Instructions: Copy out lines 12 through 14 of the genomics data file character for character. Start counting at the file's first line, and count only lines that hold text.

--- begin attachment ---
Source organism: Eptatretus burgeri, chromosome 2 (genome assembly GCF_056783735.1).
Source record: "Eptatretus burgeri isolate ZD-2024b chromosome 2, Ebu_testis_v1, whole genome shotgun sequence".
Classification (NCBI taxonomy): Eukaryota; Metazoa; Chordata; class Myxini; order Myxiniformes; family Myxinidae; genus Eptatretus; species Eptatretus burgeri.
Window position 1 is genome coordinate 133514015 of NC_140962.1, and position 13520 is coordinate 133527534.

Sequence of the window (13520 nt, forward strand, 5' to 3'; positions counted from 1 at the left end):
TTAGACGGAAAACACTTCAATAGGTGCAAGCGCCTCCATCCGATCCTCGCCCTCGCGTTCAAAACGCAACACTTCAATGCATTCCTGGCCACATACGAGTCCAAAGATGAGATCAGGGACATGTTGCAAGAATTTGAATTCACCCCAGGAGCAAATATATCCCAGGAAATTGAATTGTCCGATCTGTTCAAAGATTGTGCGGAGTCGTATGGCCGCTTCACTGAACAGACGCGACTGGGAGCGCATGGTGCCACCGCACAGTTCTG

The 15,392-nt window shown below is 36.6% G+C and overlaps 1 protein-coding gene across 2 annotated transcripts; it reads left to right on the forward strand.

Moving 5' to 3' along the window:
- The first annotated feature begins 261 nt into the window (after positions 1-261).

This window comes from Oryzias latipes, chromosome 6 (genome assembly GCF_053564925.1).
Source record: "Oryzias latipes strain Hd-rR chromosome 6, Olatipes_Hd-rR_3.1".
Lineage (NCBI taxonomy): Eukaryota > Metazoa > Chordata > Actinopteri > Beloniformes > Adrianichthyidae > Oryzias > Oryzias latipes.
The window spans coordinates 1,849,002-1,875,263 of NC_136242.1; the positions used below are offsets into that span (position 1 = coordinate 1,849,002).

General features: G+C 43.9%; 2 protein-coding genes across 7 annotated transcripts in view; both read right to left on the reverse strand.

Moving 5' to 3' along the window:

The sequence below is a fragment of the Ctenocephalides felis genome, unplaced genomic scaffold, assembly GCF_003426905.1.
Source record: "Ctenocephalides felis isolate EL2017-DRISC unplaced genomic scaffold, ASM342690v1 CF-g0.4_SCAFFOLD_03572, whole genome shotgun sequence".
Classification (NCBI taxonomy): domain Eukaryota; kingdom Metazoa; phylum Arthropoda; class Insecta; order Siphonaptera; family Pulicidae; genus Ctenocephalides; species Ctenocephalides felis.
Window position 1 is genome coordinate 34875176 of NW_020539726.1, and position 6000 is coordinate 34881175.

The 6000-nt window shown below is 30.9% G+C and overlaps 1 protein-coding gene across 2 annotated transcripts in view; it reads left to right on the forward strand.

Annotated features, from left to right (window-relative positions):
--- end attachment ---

Lineage (NCBI taxonomy): Eukaryota > Metazoa > Chordata > Actinopteri > Beloniformes > Adrianichthyidae > Oryzias > Oryzias latipes.
The window spans coordinates 1,849,002-1,875,263 of NC_136242.1; the positions used below are offsets into that span (position 1 = coordinate 1,849,002).

General features: G+C 43.9%; 2 protein-coding genes across 7 annotated transcripts in view; both read right to left on the reverse strand.